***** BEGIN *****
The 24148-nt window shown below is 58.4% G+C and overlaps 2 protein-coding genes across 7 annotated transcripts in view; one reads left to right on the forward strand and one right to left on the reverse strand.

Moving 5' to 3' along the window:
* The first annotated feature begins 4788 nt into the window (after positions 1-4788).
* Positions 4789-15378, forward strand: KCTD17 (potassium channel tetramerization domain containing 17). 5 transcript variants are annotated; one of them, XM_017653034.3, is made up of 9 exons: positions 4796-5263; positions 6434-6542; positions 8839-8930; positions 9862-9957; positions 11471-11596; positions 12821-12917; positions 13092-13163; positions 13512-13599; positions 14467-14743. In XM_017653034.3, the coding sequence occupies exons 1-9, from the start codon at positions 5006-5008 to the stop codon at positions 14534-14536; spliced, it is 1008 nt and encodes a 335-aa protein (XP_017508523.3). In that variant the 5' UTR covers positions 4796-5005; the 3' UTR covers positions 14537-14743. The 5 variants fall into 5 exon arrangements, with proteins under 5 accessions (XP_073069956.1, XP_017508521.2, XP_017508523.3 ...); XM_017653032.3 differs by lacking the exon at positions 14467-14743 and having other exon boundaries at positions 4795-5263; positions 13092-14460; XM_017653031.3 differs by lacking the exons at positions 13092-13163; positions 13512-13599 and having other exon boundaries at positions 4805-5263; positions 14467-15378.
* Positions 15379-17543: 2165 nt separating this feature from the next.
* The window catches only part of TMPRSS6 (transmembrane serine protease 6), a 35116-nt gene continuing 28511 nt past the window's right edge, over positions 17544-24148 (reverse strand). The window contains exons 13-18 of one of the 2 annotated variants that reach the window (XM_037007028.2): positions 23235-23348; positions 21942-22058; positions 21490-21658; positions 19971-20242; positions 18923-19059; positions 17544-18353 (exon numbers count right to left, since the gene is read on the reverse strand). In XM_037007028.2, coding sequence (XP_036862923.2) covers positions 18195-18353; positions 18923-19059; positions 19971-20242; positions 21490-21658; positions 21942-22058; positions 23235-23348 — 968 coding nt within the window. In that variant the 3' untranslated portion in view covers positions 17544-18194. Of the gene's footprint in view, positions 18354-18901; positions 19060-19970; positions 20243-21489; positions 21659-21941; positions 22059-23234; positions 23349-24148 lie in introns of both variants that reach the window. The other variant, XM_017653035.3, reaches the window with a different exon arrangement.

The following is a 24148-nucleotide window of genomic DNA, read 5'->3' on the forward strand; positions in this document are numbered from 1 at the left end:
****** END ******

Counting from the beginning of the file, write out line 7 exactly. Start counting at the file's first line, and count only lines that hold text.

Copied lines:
The following is a 24148-nucleotide window of genomic DNA, read 5'->3' on the forward strand; positions in this document are numbered from 1 at the left end: